He hopped up on the lounger beside me and curled up next to my thigh, purring contentedly. He’d never come this close before but it was hardly surprising he would do so now. I’d called after all and he was answering.
I reached out a tentative hand and stroked his head. His fur was as silky as it looked and he returned the caress by affectionately rubbing his head along my leg.
Yup, definitely date material if he’d been Other or human.
It’s not like I haven’t tried dating the way other non-enchantment weaving Others and humans do, you know. I’ve tried hooking up in bars, flirting in grocery stores and Laundromats, and I signed up at a computerized matchmaking service. I even took a car repair course once, hoping to meet guys. Unfortunately, so did about thirty other women.
The truth is, I haven’t had much luck with dating either way, magical or non-magical. Oh, I’ve had some dates…and, boy, could I tell you horror stories about several of them! I even had a relationship about two years ago.
For all of two weeks.
Then, bam, he met my sister…and now they’re getting married in a week. On Halloween.
Which is why I need a date so desperately that I’ve sunk into this pathetic and useless “poor me” mood.
Oh, don’t get me wrong. My heart wasn’t broken or anything. John did have the decency to give me the “it’s not you, it’s me” speech and break up with me first. And Galene even asked if it would be okay with me if they dated. What could I say? She’s my sister and, until then, as feeble at love as I was. And feelings are feelings. No one, Other or human, can control attraction or love. Well, except magical Others, and they’re welcome to it.
Truth be told, most of the time I’m glad I don’t have my parents’ powers. I sure wouldn’t want to spend my life wondering if the man I loved truly loved me in return or if he loved me because I’d enchanted him. Magical enchant, I mean, not personality enchant. How long do you suppose magical enchantment lasts anyway? Forever? Or do you have to keep sending it out there?
I’ll have to ask my parents.
See what I mean though? Much too messy and confusing that way.
But…back to John and Galene. They didn’t ask me to stand up with them. Considerate. And smarter than they’d acted, considering I likely would have socked one of them. But, to be clear, I do truly, genuinely wish them happiness.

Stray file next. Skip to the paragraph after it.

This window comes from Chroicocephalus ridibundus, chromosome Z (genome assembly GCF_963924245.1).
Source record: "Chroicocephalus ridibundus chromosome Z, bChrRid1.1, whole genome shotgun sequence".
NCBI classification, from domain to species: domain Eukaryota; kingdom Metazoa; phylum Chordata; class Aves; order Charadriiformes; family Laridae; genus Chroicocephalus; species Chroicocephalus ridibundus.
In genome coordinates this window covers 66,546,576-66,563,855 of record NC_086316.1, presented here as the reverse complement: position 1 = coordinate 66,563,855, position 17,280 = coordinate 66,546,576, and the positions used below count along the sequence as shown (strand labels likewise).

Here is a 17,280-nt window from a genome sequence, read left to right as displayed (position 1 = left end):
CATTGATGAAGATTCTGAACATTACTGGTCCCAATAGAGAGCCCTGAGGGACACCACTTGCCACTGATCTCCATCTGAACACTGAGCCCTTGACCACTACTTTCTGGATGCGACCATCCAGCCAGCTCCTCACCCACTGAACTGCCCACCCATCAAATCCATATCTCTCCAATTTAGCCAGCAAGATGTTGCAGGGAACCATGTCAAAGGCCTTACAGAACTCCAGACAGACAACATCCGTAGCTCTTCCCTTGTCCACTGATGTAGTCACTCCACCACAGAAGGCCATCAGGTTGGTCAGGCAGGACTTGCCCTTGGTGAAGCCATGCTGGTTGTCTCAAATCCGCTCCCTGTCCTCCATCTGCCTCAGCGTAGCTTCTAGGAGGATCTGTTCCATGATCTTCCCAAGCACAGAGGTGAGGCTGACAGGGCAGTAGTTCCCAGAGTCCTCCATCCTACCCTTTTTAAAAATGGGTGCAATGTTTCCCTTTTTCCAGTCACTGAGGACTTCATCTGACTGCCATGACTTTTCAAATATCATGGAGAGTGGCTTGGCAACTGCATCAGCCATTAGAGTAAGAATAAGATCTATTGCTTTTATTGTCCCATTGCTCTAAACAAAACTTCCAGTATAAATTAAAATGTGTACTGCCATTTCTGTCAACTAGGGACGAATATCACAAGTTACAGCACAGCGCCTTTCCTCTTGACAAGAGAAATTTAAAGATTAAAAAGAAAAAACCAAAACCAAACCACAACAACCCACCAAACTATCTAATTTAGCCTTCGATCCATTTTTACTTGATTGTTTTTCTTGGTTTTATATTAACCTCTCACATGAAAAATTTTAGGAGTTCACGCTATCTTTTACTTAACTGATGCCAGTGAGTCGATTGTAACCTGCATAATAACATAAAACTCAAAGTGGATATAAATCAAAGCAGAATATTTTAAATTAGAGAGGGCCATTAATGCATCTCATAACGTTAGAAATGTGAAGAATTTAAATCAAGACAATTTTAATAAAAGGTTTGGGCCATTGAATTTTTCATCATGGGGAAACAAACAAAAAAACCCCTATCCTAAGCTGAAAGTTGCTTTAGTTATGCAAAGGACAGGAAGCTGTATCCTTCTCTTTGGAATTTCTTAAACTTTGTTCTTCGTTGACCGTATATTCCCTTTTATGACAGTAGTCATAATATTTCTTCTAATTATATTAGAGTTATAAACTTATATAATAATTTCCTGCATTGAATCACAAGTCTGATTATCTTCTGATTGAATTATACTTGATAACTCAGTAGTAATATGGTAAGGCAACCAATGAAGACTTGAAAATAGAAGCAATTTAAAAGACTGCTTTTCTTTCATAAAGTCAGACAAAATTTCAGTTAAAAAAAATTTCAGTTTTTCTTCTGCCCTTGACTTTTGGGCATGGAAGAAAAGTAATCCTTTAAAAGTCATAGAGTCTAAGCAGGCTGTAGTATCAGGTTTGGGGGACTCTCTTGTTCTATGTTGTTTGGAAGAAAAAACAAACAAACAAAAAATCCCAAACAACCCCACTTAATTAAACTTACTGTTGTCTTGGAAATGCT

It’s just that…well…
…there’s a teeny, tiny part of me that wants to show up at their wedding with a super hunk on my arm. You know, the kind of guy that just screams “so there!” at them.
Besides, if I show up at the wedding alone, everybody will think I’m a loser who can’t get a date or, even worse, that I’m still pining for John. As if. Never mind that the first part is true.
I suppose I could hire a date. Though…where do I go to hire someone who is the clichéd tall, dark and handsome to pretend he’s crazy about me?
“Excuse me, have you seen my cat?”
Startled, I swung my head around and up to find the source of that deep, sexy voice.
Uh…yeah…someone just like that.
Talk about tall, dark and handsome! My new human neighbor, who was looking over the fence at me, fit the bill to a T.
As with his cat, I’d seen him around—oh, okay, fine, I’d more than seen him around, I’d ogled him from my upstairs windows when he’d been in his backyard. But we hadn’t officially met yet. All I knew about him was that he was a fireman, he appeared to be single—no women or kids in the yard or pool—and he was gorgeous.
“Are you okay?” he asked.
What? Oh, right, I was staring at him like some kind of star-struck teenager mooning after her current idol. He was waiting for an answer to his question. Which had been…what again?
His cat, that was it!
“Yes, sorry, I’m fine,” I said, getting to my feet. “Your cat is right here.” I looked down at the lounger, only to find the cat gone. “Well, he was right here,” I amended.
“Hakuna matata,” Mr. T, D and H said, the Swahili phrase for “there are no worries”, familiar to me from the Disney song. I specialize in teaching junior elementary children after all. At—big surprise—a marine museum. “He’ll come home when he’s ready,” he continued, sticking his hand over the fence. “It’s nice to finally meet you. I’m Jake Gattus.”
“Hi, Jake,” I said, shaking his hand. “I’m Calliste Reid. But everybody calls me Callie. Your cat is becoming a regular visitor in my yard. I guess I should know his name too.”